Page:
The olfactory bulbs receive a number of non-chemosensory, modulatory centrifugal inputs (Matsutani and Yamamoto, 2008). Namely, our results show a minor telencephalic projection arising from the nucleus of the diagonal band to the main (Figures 1 and 2) and accessory (Figure 3) bulbs. This projection appears to be cholinergic (Macrides et al., 1981; Zaborszky et al., 1986; Zheng et al., 1987; Kunze et al., 1992) and it has a critical role in olfactory learning (Fletcher and Chen, 2010). In fact, cholinergic inputs from the nucleus of the diagonal band are established onto dendrites of newly-born granule cells in the olfactory bulbs and are essential for survival of new neurons and olfactory processing (Kiselycznyk et al., 2006; Whitman and Greer, 2007; Mouret et al., 2009).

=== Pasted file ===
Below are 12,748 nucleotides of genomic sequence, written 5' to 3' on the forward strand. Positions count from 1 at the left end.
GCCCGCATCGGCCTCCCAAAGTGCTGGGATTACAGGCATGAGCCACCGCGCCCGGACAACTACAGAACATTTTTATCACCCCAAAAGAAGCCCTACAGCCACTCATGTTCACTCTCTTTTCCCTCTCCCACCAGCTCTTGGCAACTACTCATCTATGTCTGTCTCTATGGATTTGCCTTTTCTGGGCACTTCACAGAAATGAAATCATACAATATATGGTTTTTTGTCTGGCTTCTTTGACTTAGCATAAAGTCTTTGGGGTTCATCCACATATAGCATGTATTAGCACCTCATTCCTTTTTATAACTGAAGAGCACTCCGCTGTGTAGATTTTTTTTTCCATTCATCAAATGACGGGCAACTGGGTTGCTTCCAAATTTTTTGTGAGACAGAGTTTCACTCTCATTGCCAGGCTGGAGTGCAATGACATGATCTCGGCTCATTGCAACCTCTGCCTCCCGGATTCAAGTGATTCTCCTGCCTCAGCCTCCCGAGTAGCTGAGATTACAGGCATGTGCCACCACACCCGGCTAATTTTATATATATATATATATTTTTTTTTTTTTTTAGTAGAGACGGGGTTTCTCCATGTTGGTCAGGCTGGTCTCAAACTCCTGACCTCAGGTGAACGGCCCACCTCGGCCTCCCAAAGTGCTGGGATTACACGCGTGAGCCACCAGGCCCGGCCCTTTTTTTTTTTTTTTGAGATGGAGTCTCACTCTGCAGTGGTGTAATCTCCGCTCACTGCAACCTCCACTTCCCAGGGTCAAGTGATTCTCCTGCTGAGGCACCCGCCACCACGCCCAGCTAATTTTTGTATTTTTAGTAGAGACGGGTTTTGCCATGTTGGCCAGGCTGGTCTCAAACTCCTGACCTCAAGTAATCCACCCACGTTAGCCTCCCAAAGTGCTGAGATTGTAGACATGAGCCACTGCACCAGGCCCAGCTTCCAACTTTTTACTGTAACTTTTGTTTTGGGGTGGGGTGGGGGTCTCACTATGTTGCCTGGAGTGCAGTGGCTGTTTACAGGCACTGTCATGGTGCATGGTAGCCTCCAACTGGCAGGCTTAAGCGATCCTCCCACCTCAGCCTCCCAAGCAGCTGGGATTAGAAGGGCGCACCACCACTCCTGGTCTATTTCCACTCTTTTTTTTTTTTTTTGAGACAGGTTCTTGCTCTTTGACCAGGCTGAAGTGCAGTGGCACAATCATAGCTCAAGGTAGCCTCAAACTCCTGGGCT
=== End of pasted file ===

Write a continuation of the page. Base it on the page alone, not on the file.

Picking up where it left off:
Finally, our present results (Figures 3 and 7) and previous reports (Cenquizca and Swanson, 2007; de la Rosa-Prieto et al., 2009) confirm a projection from the ventral subiculum and CA1 to the granule cell layer of the accessory olfactory bulb. The functional significance of this projection is currently unknown.

Conclusion

Our results show an extent anatomical interaction between the olfactory and vomeronasal system regarding their centrifugal connections. Apart from feed-back projections from olfactory- and vomeronasal-recipient structures to the main and accessory olfactory bulbs, respectively, a number of dual connections to both bulbs are presented from olfactory, vomeronasal, mixed, and non-chemosensory structures. Globally, these results further stress the idea of mutual interactions between the olfactory and the vomeronasal systems.

Conflict of Interest Statement

The authors declare that the research was conducted in the absence of any commercial or financial relationships that could be construed as a potential conflict of interest.